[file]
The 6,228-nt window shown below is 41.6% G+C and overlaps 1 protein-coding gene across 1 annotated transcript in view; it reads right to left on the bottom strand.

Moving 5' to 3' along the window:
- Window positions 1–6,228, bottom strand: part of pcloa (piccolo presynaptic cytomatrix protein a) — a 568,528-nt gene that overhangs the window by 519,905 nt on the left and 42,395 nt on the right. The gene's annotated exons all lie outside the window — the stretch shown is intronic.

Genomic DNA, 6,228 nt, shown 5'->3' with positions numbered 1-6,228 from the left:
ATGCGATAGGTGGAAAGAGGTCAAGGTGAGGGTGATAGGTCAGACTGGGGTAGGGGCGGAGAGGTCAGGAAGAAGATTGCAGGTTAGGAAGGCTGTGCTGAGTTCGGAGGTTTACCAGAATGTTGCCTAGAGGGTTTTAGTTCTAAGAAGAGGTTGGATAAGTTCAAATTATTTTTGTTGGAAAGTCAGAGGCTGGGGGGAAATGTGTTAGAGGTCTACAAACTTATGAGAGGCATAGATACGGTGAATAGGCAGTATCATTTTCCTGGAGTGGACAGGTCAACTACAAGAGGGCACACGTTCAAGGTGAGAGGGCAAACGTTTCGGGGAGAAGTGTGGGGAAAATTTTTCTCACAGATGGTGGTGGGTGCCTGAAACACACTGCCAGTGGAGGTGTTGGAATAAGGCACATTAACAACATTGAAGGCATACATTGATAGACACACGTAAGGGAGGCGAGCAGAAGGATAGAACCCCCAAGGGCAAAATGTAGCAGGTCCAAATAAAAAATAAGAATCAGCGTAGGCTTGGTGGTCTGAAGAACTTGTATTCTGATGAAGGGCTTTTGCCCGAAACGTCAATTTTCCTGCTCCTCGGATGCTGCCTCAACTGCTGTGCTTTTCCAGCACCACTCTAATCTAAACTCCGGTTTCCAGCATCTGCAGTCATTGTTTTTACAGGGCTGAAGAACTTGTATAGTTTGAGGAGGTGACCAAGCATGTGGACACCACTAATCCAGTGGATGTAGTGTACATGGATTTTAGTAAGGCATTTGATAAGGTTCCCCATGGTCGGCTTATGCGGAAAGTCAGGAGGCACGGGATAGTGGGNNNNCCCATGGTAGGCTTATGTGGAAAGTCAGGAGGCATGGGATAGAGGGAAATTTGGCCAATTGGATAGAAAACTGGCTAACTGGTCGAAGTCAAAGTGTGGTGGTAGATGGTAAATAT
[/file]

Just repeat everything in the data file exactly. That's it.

The 6,228-nt window shown below is 41.6% G+C and overlaps 1 protein-coding gene across 1 annotated transcript in view; it reads right to left on the bottom strand.

Moving 5' to 3' along the window:
- Window positions 1–6,228, bottom strand: part of pcloa (piccolo presynaptic cytomatrix protein a) — a 568,528-nt gene that overhangs the window by 519,905 nt on the left and 42,395 nt on the right. The gene's annotated exons all lie outside the window — the stretch shown is intronic.

Genomic DNA, 6,228 nt, shown 5'->3' with positions numbered 1-6,228 from the left:
ATGCGATAGGTGGAAAGAGGTCAAGGTGAGGGTGATAGGTCAGACTGGGGTAGGGGCGGAGAGGTCAGGAAGAAGATTGCAGGTTAGGAAGGCTGTGCTGAGTTCGGAGGTTTACCAGAATGTTGCCTAGAGGGTTTTAGTTCTAAGAAGAGGTTGGATAAGTTCAAATTATTTTTGTTGGAAAGTCAGAGGCTGGGGGGAAATGTGTTAGAGGTCTACAAACTTATGAGAGGCATAGATACGGTGAATAGGCAGTATCATTTTCCTGGAGTGGACAGGTCAACTACAAGAGGGCACACGTTCAAGGTGAGAGGGCAAACGTTTCGGGGAGAAGTGTGGGGAAAATTTTTCTCACAGATGGTGGTGGGTGCCTGAAACACACTGCCAGTGGAGGTGTTGGAATAAGGCACATTAACAACATTGAAGGCATACATTGATAGACACACGTAAGGGAGGCGAGCAGAAGGATAGAACCCCCAAGGGCAAAATGTAGCAGGTCCAAATAAAAAATAAGAATCAGCGTAGGCTTGGTGGTCTGAAGAACTTGTATTCTGATGAAGGGCTTTTGCCCGAAACGTCAATTTTCCTGCTCCTCGGATGCTGCCTCAACTGCTGTGCTTTTCCAGCACCACTCTAATCTAAACTCCGGTTTCCAGCATCTGCAGTCATTGTTTTTACAGGGCTGAAGAACTTGTATAGTTTGAGGAGGTGACCAAGCATGTGGACACCACTAATCCAGTGGATGTAGTGTACATGGATTTTAGTAAGGCATTTGATAAGGTTCCCCATGGTCGGCTTATGCGGAAAGTCAGGAGGCACGGGATAGTGGGNNNNCCCATGGTAGGCTTATGTGGAAAGTCAGGAGGCATGGGATAGAGGGAAATTTGGCCAATTGGATAGAAAACTGGCTAACTGGTCGAAGTCAAAGTGTGGTGGTAGATGGTAAATAT